, Volume 2, Issue 2, pp 95–113

Original Articles: Plant Attribute Diversity, Resilience, and Ecosystem Function: The Nature and Significance of Dominant and Minor Species


  • Brian  Walker
    • Division of Wildlife and Ecology, CSIRO, PO Box 84, Lyneham, Canberra, Australia 2602
  • Ann  Kinzig
    • Department of Ecology and Evolutionary Biology, Princeton University, Princeton, New Jersey 08540, USA
  • Jenny  Langridge
    • Division of Wildlife and Ecology, CSIRO, PO Box 84, Lyneham, Canberra, Australia 2602

DOI: 10.1007/s100219900062

Cite this article as:
Walker, B., Kinzig, A. & Langridge, J. Ecosystems (1999) 2: 95. doi:10.1007/s100219900062


This study tested an hypothesis concerning patterns in species abundance in ecological communities. Why do the majority of species occur in low abundance, with just a few making up the bulk of the biomass? We propose that many of the minor species are analogues of the dominants in terms of the ecosystem functions they perform, but differ in terms of their capabilities to respond to environmental stresses and disturbance. They thereby confer resilience on the community with respect to ecosystem function. Under changing conditions, ecosystem function is maintained when dominants decline or are lost because functionally equivalent minor species are able to substitute for them. We have tested this hypothesis with respect to ecosystem functions relating to global change. In particular, we identified five plant functional attributes—height, biomass, specific leaf area, longevity, and leaf litter quality—that determine carbon and water fluxes. We assigned values for these functional attributes to each of the graminoid species in a lightly grazed site and in a heavily grazed site in an Australian rangeland. Our resilience proposition was cast in the form of three specific hypotheses in relation to expected similarities and dissimilarities between dominant and minor species, within and between sites. Functional similarity—or ecological distance—was determined as the euclidean distance between species in functional attribute space. The analyses provide evidence in support of the resilience hypothesis. Specifically, within the lightly grazed community, dominant species were functionally more dissimilar to one another, and functionally similar species more widely separated in abundance rank, than would be expected on the basis of average ecological distances in the community. Between communities, depending on the test used, two of three, or three of four minor species in the lightly grazed community that were predicted to increase in the heavily grazed community did in fact do so. Although there has been emphasis on the importance of functional diversity in supporting the flow of ecosystem goods and services, the evidence from this study indicates that functional similarity (between dominant and minor species, and among minor species) may be equally important in ensuring persistence (resilience) of ecosystem function under changing environmental conditions.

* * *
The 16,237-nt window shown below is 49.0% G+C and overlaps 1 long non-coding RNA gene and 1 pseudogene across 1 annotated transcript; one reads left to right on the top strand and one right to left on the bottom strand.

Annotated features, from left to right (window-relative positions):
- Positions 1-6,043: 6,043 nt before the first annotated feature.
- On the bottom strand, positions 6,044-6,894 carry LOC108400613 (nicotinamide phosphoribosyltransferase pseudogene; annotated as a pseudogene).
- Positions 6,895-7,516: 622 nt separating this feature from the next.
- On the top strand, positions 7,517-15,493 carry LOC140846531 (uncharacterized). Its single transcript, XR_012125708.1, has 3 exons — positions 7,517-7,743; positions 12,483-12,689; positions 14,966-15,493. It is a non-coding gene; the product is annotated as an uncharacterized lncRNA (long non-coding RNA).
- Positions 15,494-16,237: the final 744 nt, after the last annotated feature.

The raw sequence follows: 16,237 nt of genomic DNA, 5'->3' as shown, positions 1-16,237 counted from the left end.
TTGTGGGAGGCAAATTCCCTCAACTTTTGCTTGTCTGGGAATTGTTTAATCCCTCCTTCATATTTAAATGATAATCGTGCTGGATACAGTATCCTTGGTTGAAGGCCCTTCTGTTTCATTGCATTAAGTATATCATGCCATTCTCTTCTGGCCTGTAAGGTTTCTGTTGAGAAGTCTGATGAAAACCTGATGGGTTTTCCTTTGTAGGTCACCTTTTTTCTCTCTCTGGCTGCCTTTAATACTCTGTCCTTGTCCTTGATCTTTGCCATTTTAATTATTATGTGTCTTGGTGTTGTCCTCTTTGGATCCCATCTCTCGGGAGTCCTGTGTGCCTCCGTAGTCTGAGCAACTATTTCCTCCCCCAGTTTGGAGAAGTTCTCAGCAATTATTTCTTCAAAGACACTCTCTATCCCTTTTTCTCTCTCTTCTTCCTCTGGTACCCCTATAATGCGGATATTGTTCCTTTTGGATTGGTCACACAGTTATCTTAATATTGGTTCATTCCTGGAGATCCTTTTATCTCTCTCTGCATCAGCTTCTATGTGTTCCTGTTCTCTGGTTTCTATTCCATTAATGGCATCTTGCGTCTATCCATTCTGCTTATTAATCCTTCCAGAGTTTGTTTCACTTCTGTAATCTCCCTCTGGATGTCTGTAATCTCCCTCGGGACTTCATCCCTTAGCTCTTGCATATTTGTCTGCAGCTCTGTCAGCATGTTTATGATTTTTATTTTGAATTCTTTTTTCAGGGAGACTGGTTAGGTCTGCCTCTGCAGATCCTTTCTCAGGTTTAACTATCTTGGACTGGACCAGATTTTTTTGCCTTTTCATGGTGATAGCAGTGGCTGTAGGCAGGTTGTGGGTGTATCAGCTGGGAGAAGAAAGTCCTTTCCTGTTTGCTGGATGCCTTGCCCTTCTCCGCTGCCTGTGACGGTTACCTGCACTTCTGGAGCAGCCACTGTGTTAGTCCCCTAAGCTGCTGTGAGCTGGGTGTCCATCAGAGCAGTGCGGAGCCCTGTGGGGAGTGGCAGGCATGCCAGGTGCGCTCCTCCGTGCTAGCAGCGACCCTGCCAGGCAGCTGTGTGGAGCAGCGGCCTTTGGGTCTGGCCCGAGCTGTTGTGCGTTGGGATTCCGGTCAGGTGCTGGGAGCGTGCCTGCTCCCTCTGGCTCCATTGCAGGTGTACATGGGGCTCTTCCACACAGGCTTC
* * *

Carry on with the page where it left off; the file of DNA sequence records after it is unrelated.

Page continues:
Key words: ecosystem; function; diversity; redundancy; resilience.
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© Springer-Verlag New York Inc. 1999